*Funta place-names, epitomize the complex network of linguistic and historical intersections in post-Roman Britain. It was a Latin term originally, but adopted and adapted by non-Romans, and used to describe liminal spaces where British and Germanic peoples met. Despite their relevance to a number of key questions about interactions between these cultures, they have never been systematically catalogued and studied before. This research, combining linguistic and archaeological analysis, remedies this. The book provides a detailed gazetteer of sites, extensive analysis and interpretation and, finally, an explanation of language usage and development in the fifth century. It precisely defines the *funta element in place names for the first time. It also discusses the development of British to Old English culture, and provides an insight into peaceful interactions between the different cultures that made up early Anglo-Saxon England, to temper the more traditional characterization of this period as a Dark Age.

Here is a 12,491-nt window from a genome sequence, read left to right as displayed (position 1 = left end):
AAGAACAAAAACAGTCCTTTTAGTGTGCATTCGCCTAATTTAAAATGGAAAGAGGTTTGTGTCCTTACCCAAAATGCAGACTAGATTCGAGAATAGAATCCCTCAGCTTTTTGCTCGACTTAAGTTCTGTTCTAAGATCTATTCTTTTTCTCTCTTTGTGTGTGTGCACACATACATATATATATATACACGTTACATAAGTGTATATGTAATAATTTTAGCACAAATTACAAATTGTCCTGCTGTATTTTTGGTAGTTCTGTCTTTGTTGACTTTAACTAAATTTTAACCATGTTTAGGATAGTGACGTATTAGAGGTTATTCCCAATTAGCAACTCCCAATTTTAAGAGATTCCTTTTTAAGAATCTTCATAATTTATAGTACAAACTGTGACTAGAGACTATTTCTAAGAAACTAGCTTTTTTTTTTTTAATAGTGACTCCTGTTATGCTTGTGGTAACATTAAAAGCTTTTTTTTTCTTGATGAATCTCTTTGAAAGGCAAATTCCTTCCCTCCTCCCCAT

‘…a major contribution to the topic, being a remarkably thorough and thought-provoking evaluation of its subject matter.’ Robert Briggs, Journal of The English Place-Name Society 49, 2017